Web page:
The Audit Commission states today that the biggest increase in fraud detection by the National Fraud Initiative (NFI) for the year 2008/09 was in claims for single person discount (SPD), `the 25 per cent discount on council tax available to adults who do not live with another adult who counts for council tax purposes'.
The NFI helped to detect over £62m in wrongly claimed or paid discounts for 2008/09, almost five times as much as the £13m total reported in 2006/07. The report uses Salford City Council as a case study, where the Council expects to raise an extra £1million in council tax as a result of such detection.
The NFI, the report states, is "a sophisticated data matching exercise" which compares information from 1,300 organisations including local authorities, the police, the NHS and nearly 100 private companies. But has it missed Hazel Blears?
Last year the Salford Star questioned the Salford MP's claim for 25% single person discount on council tax for her second home in London for 2008/09, despite being clearly married to Michael Halsall. In the years 2006/08, and before it became public knowledge, Hazel was claiming return rail trips to London for her husband on Parliamentary expenses. There's no receipts at all in the public domain for Hazel Blears' council tax for those years so we don't know if she was claiming single person discount or not. But expense claims of £93 per month for council tax gives a similar figure to the receipted years which suggests that she was.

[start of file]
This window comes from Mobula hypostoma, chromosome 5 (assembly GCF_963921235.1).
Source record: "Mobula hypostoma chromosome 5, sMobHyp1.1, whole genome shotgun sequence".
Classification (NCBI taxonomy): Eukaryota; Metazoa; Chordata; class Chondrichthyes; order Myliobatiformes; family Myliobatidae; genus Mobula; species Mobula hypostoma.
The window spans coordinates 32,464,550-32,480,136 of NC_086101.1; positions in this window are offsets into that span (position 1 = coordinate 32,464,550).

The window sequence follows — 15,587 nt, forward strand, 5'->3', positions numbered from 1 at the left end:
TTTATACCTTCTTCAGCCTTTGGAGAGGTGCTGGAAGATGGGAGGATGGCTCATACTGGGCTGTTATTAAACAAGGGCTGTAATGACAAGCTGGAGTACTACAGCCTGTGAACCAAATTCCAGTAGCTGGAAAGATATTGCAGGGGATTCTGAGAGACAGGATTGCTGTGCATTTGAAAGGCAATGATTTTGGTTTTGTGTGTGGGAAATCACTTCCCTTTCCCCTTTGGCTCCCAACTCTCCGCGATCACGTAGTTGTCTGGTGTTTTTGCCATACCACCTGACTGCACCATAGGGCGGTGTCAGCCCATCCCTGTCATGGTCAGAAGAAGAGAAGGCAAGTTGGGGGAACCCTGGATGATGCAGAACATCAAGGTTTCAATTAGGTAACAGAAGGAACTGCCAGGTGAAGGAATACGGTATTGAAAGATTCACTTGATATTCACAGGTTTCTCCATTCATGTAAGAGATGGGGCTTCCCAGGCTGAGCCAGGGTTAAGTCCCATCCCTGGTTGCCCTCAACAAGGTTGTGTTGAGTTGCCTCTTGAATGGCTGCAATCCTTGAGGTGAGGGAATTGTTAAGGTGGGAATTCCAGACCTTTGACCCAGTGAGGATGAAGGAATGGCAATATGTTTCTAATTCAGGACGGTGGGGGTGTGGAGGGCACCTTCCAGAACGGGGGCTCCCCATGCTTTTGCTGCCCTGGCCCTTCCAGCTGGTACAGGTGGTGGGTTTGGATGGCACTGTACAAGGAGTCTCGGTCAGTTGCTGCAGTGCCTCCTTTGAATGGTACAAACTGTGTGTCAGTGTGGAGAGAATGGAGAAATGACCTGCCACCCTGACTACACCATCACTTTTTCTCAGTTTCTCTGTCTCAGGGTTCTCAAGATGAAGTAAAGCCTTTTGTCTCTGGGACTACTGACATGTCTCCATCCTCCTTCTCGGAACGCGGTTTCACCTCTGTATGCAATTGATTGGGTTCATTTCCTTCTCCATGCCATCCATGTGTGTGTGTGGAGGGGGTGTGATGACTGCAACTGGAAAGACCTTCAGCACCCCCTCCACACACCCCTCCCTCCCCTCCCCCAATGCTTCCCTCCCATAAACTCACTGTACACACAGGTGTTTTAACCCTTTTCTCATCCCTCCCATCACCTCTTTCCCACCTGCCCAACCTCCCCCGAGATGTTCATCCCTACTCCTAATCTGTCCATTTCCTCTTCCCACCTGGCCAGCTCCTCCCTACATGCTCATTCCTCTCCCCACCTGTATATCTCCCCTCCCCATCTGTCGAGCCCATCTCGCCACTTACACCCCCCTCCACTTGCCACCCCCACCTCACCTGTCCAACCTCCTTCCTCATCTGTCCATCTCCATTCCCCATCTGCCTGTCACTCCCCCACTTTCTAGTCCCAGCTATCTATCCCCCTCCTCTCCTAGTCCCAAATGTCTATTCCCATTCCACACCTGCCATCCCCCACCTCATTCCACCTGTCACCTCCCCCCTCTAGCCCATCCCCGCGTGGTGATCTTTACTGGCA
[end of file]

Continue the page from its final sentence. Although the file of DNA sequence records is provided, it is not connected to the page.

Hazel's lavish bedding expense claims for furnishing her second home would also seem to suggest that she wasn't living there alone.
No other married Salford MP was claiming the 25% single person discount during 2008/09. Barbara Keeley claimed a 10% `second home discount', while Ian Stewart didn't claim at all for council tax.
As far as we know, the 25% discount claim was never investigated, and no statement was ever issued by Hazel Blears justifying such a claim. Neither did anything come of the Hazel Must Go! report to Scotland Yard over unreceipted cleaning expenses claims made by Hazel Blears.
Until the authorities stop ignoring public concerns over what politicians do with the public purse, it will always seem like it's one law for us and another law for them.
'We simply can't afford to ignore losses to the public purse, especially from fraud" says Michael O'Higgins, the Chairman of the Audit Commission "Those who steal benefits, pensions, jobs and homes ought to know the NFI is on their trail, and others who fancy trying their luck should realise they will be caught."
Photo by Albert Spiby